Nagaland Hornbill Festival: Imnainla Jamir, a Nagaland musician, performed Jana Gana Mana on an electric guitar as the audience and dignitaries such as Nagaland Chief Minister Neiphiu Rio, Vice-President Jagdeep Dhankhar, Nagaland Governor Jagdish Mukhi, and others stood in reverence.
Jamir, a member of the Nagaland-based band The Fantastic Company, has since gone viral, with her performance at the famed event being widely shared online.
Anand Mahindra, a business tycoon, posted a video of her performance on Twitter on Friday and wrote “This clip is proof of just how Incredible India is. The Incredible diversity of co-existing cultures. The #HornbillFestival is so unique that it can only go from strength to strength…”.
This clip is proof of just how Incredible India is. The Incredible diversity of co-existing cultures. The #HornbillFestival is so unique that it can only go from strength to strength… pic.twitter.com/BQ5AD1C71g
— anand mahindra (@anandmahindra) December 4, 2022
His tweet received over a million views and thousands of likes. A Twitter user commented on it, saying, “Most incredible piece of guitar I have heard.. didn’t think our national anthem could have been played like this.” “This is the coolest Jana Gana Mana I’ve ever heard!” said another.
India kickstarts G20 presidency from Hornbill Festival in Nagaland
The ten-day Hornbill Festival began on December 1 with cultural exhibitions, music, and other activities at the Naga Heritage Village in Kisama, nestled among the beautiful hills of Kohima.
The festival became the first venue for the launch of India’s historic leadership role, coinciding with its assumption of the G20 presidency.
On Thursday, Nagaland’s 60th statehood day, Vice President Jagdeep Dhankhar inaugurated the festival. Foreign dignitaries in attendance included the French Ambassador to India, Emmanuel Lenain; Alan Gemmel, Trade Commissioner for South Asia and British Deputy High Commissioner for Western India; and Barry O’Farrell, Australian High Commissioner to India.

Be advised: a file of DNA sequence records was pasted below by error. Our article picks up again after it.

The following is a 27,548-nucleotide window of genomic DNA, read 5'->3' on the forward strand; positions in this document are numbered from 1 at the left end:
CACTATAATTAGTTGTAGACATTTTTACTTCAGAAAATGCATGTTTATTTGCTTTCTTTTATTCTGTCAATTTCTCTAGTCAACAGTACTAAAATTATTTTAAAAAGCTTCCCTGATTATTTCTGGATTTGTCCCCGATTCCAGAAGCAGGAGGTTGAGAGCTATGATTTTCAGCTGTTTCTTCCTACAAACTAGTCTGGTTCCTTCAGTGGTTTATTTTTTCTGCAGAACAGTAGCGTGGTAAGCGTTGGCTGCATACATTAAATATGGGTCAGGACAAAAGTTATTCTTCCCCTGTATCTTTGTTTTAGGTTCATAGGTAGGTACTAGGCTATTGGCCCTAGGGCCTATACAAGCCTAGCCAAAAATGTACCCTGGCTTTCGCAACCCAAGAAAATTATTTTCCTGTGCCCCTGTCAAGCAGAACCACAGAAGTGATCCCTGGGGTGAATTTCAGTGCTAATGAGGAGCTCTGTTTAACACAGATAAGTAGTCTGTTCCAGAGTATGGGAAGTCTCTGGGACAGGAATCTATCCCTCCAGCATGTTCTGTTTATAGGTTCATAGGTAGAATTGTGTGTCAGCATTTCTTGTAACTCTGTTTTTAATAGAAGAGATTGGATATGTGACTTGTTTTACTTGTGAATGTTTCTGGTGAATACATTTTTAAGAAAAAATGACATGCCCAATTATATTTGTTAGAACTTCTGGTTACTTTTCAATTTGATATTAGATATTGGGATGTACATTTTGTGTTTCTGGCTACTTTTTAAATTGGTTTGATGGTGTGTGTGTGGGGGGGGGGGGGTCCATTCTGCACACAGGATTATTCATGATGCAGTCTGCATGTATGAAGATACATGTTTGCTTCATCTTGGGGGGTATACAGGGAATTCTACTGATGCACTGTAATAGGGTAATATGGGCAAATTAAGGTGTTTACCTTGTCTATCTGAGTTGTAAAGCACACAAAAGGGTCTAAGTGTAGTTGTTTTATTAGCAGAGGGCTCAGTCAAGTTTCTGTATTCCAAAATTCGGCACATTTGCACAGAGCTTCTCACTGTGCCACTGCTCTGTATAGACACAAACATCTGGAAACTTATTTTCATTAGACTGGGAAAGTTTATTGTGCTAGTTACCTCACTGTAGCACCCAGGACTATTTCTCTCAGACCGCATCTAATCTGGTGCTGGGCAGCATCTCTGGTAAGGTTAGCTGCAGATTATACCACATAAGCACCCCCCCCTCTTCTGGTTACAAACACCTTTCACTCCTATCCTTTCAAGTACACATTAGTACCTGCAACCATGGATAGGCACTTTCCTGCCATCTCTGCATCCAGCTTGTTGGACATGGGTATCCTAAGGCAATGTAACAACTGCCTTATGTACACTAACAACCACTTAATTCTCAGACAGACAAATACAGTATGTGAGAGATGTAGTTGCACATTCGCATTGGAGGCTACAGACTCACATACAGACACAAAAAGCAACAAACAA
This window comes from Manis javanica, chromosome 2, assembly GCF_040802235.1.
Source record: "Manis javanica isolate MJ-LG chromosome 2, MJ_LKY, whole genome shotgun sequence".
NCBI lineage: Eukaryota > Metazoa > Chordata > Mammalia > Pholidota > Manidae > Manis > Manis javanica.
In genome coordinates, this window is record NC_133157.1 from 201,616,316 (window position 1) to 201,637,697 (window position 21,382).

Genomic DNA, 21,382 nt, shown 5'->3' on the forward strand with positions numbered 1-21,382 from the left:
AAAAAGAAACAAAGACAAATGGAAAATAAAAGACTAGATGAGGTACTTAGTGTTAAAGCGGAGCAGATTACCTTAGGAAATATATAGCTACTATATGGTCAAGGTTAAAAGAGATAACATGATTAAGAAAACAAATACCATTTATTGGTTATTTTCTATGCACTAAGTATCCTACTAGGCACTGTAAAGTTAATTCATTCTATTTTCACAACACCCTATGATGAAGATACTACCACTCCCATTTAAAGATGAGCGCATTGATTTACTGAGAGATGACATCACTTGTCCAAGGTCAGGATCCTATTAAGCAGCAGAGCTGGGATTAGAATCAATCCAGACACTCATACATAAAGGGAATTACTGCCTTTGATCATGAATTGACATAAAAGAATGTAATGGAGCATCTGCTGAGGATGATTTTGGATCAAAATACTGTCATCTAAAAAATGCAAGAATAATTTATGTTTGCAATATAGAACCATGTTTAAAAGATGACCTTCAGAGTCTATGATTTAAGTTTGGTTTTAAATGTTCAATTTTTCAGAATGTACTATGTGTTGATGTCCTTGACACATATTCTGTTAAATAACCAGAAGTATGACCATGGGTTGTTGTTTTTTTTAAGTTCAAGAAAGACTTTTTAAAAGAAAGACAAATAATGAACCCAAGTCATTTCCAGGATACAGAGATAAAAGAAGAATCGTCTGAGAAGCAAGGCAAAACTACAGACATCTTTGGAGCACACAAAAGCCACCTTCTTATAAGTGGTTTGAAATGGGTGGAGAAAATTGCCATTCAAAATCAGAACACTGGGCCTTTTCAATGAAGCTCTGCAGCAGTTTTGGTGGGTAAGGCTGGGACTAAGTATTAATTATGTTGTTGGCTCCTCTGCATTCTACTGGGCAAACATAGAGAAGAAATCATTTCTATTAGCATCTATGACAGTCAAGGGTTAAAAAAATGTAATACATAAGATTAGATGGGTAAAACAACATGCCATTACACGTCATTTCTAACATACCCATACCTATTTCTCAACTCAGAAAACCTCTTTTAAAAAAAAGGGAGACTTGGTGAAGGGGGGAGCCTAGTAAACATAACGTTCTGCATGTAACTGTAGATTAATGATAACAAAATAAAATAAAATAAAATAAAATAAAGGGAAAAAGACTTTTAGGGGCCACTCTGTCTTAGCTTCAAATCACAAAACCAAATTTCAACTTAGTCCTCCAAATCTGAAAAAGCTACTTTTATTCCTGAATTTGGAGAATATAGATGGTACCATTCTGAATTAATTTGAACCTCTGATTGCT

The festival, organised by the State Tourism and Art and Culture Departments, is named after the Indian hornbill, which is mentioned in the folklore of most Naga tribes and is frequently sighted in the state forests.
While the festival honours Nagaland’s tribal culture and traditions, seven Eastern Nagaland tribes boycotted it.
Even though Union Home Minister Amit Shah is scheduled to meet with the seven tribes in New Delhi on Saturday, the Eastern Naga People’s Organisation (ENPO), the apex body spearheading the movement for a separate state, has asked them to boycott the festival.
The morungs (huts) of each tribe have already been set up at the venue and are one of the main attractions of the festival. These events offer a glimpse of tribal culture, especially through exhibitions of paintings, sculptures, and wood carvings.
During the celebrations, India’s G20 logo for its 2023 presidency was unveiled, as was the G20’s official video.